Scientists once again had a very busy week publishing papers, the below snippets are just the highlights of what'd been going on. Research topics are around the connection between the gut, our brain, obesity and metabolic deseases. Did you know for certain animal research they use the fruit flies? They seem to be the most sensitive exerimental system to monitor diet induced cellular changes, likely the closest science can get to how mammals would react. Mindblowing.
Eating foods with low nutritional quality ratings linked to cancer risk in large European cohort
The consumption of foods with higher scores on the British Food Standards Agency nutrient profiling system (FSAm-NPS), reflecting a lower nutritional quality, is associated with an increased risk of developing cancer.
Source: PLOS Medicine
Anti-inflammatory protein promotes healthy gut bacteria to curb obesity
Scientists have discovered that the anti-inflammatory protein NLRP12 normally helps protect mice against obesity and insulin resistance when they are fed a high-fat diet. The researchers also reported that the NLRP12 gene is underactive in people who are obese, making it a potential therapeutic target for treating obesity and diabetes, both of which are risk factors for cardiovascular disease and other serious conditions.
Source: University of North Carolina Health Care
Strength-based exercises could help child obesity fight, study finds
Encouraging young people to do strength-based exercises -- such as squats, push ups and lunges -- could play a key role in tackling child obesity, research suggests.
Source: University of Edinburgh
Gut sense: Neural superhighway conveys messages from gut to brain in milliseconds
Searching for a more direct connection between the gut and the brain, researchers were shocked to see that distance spanned by a single synapse, relaying the signal in less than 100 milliseconds, less than the blink of an eye. The finding has profound implications for the understanding of appetite and appetite suppressants, most of which target slow-acting hormones rather than fast-acting synapses.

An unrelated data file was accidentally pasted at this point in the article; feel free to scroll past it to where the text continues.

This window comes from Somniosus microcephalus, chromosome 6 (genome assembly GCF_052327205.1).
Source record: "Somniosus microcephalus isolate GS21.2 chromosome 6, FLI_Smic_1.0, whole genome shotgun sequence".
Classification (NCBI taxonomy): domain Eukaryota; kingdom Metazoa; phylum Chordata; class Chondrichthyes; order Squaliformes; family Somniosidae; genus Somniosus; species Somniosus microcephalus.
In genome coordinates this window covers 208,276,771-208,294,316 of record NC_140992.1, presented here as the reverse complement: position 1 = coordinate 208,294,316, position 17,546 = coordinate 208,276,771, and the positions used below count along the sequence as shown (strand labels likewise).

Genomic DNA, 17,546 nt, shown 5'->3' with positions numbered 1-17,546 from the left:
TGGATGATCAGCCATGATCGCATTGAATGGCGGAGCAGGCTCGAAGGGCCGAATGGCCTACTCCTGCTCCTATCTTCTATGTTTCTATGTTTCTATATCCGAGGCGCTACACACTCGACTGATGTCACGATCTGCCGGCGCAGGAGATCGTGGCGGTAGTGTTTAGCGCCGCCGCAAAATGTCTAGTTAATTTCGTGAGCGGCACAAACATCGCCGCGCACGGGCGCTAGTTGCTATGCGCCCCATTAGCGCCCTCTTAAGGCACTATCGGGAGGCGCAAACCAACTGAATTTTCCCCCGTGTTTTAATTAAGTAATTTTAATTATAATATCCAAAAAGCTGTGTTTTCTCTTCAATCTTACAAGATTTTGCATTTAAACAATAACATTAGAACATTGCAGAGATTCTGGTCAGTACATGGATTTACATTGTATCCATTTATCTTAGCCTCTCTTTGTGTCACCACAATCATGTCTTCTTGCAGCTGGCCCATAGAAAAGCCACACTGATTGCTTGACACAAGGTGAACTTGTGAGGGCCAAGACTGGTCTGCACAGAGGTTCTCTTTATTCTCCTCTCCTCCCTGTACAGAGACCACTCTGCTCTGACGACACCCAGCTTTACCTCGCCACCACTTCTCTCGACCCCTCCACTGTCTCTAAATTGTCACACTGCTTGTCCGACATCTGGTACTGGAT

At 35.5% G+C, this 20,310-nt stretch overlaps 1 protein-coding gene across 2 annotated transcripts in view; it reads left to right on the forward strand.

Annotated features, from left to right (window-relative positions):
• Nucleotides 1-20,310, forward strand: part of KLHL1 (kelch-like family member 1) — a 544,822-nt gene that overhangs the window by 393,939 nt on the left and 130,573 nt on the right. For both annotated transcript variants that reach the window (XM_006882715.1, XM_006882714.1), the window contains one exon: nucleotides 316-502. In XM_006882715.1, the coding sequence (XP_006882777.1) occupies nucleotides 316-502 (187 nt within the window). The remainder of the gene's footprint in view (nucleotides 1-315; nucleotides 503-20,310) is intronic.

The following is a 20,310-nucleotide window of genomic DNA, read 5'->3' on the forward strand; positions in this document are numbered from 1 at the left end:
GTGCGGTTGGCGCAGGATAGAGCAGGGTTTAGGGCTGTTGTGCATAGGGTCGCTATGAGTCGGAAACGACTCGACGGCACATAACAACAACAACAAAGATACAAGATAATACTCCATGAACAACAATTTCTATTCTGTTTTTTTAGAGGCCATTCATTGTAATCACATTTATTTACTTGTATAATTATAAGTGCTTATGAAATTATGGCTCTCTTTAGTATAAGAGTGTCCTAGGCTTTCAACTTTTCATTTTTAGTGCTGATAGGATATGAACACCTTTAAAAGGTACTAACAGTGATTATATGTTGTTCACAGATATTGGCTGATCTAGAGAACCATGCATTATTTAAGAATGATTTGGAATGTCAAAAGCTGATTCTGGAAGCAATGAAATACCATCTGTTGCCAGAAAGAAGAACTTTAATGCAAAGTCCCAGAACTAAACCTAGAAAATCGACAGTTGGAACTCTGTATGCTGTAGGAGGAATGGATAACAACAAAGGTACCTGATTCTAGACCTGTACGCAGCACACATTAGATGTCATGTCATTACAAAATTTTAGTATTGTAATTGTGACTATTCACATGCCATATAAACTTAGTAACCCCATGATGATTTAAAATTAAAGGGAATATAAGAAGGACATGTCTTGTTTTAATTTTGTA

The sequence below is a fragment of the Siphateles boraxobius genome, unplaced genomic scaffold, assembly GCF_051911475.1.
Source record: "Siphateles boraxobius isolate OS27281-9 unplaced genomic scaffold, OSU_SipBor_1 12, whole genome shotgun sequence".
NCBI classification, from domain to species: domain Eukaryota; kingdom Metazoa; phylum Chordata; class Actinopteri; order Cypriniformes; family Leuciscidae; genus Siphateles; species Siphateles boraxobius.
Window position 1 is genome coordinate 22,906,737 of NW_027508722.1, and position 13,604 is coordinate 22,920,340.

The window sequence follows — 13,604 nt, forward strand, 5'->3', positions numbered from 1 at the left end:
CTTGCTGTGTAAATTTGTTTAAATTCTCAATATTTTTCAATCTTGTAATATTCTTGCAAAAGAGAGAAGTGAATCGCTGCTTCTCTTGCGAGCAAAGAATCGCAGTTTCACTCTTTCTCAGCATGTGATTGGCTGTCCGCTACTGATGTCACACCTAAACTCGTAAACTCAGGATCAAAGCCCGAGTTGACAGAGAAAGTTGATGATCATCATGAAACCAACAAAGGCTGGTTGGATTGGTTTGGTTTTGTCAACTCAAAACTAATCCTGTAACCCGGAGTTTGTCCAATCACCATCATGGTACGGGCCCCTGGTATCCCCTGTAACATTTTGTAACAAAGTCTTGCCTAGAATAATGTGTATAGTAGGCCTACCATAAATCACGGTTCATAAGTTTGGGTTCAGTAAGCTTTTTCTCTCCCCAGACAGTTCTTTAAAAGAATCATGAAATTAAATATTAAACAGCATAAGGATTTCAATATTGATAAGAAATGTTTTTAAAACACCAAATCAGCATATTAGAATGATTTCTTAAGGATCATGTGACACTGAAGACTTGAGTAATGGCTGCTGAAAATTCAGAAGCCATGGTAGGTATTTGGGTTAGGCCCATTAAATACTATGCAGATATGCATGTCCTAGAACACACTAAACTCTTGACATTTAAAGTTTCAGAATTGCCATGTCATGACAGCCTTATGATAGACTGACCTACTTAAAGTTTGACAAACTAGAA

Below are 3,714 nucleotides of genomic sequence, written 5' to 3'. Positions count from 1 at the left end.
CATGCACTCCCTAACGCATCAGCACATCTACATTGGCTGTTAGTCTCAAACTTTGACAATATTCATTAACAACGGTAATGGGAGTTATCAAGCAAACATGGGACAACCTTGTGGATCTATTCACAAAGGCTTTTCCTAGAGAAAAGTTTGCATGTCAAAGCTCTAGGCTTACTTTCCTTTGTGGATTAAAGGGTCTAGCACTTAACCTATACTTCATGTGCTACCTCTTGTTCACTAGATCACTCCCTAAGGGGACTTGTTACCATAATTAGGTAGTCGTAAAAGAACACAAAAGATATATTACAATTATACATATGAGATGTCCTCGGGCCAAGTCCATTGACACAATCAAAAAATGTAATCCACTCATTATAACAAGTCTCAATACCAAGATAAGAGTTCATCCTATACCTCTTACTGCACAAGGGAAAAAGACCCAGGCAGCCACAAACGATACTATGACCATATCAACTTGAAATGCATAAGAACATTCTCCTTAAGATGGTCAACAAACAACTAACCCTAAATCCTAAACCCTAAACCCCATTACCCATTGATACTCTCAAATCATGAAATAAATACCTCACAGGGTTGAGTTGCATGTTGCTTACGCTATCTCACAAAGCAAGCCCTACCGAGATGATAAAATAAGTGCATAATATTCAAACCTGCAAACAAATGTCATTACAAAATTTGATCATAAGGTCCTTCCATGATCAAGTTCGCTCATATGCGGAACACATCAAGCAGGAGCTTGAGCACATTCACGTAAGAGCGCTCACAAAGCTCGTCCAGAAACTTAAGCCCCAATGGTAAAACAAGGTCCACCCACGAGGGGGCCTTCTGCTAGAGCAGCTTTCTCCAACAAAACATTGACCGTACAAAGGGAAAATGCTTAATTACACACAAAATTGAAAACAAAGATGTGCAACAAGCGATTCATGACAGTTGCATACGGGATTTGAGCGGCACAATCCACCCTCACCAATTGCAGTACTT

Source: Duke University
Intestines modify their cellular structure in response to diet
Body organs such as the intestine and ovaries undergo structural changes in response to dietary nutrients that can have lasting impacts on metabolism, as well as cancer susceptibility.
Source: Carnegie Institution for Science
Crunched for time? High-intensity exercise gives same cell benefits in fewer minutes
A few minutes of high-intensity interval or sprinting exercise may be as effective as much longer exercise sessions in spurring beneficial improvements in mitochondrial function, according to new research.
Source: American Physiological Society
Mediterranean-style diet may lower women's stroke risk
Following a Mediterranean-style diet (high in fish, fruits and nuts, vegetables and beans and lower in meat and dairy) reduced stroke risk in women over 40, but not in men. The Mediterranean-style diet reduced stroke risk among white adults who were at high risk of cardiovascular disease.
Source: American Heart Association
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